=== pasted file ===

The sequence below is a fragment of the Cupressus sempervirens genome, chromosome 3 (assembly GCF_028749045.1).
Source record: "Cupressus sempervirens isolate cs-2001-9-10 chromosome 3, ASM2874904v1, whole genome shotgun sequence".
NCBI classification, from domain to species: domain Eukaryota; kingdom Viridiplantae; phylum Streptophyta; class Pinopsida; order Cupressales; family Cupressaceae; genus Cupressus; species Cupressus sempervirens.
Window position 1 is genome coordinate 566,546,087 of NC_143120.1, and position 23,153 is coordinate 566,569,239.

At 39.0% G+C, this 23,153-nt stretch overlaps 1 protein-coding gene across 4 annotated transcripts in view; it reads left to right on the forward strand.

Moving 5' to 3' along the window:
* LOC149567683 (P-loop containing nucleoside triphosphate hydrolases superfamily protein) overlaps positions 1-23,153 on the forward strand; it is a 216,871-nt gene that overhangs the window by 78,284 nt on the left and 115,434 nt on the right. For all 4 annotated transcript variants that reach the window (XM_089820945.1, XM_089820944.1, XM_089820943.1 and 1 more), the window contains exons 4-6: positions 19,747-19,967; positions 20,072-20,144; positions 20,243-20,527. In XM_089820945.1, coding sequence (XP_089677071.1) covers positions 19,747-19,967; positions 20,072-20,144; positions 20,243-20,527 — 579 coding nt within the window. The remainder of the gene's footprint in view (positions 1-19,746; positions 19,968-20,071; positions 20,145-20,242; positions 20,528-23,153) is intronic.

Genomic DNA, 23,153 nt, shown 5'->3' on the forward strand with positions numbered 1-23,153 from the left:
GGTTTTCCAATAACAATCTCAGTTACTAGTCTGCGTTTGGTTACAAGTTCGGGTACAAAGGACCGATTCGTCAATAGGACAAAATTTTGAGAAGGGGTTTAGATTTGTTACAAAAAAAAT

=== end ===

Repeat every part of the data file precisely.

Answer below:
The sequence below is a fragment of the Cupressus sempervirens genome, chromosome 3 (assembly GCF_028749045.1).
Source record: "Cupressus sempervirens isolate cs-2001-9-10 chromosome 3, ASM2874904v1, whole genome shotgun sequence".
NCBI classification, from domain to species: domain Eukaryota; kingdom Viridiplantae; phylum Streptophyta; class Pinopsida; order Cupressales; family Cupressaceae; genus Cupressus; species Cupressus sempervirens.
Window position 1 is genome coordinate 566,546,087 of NC_143120.1, and position 23,153 is coordinate 566,569,239.

At 39.0% G+C, this 23,153-nt stretch overlaps 1 protein-coding gene across 4 annotated transcripts in view; it reads left to right on the forward strand.

Moving 5' to 3' along the window:
* LOC149567683 (P-loop containing nucleoside triphosphate hydrolases superfamily protein) overlaps positions 1-23,153 on the forward strand; it is a 216,871-nt gene that overhangs the window by 78,284 nt on the left and 115,434 nt on the right. For all 4 annotated transcript variants that reach the window (XM_089820945.1, XM_089820944.1, XM_089820943.1 and 1 more), the window contains exons 4-6: positions 19,747-19,967; positions 20,072-20,144; positions 20,243-20,527. In XM_089820945.1, coding sequence (XP_089677071.1) covers positions 19,747-19,967; positions 20,072-20,144; positions 20,243-20,527 — 579 coding nt within the window. The remainder of the gene's footprint in view (positions 1-19,746; positions 19,968-20,071; positions 20,145-20,242; positions 20,528-23,153) is intronic.

Genomic DNA, 23,153 nt, shown 5'->3' on the forward strand with positions numbered 1-23,153 from the left:
GGTTTTCCAATAACAATCTCAGTTACTAGTCTGCGTTTGGTTACAAGTTCGGGTACAAAGGACCGATTCGTCAATAGGACAAAATTTTGAGAAGGGGTTTAGATTTGTTACAAAAAAAAT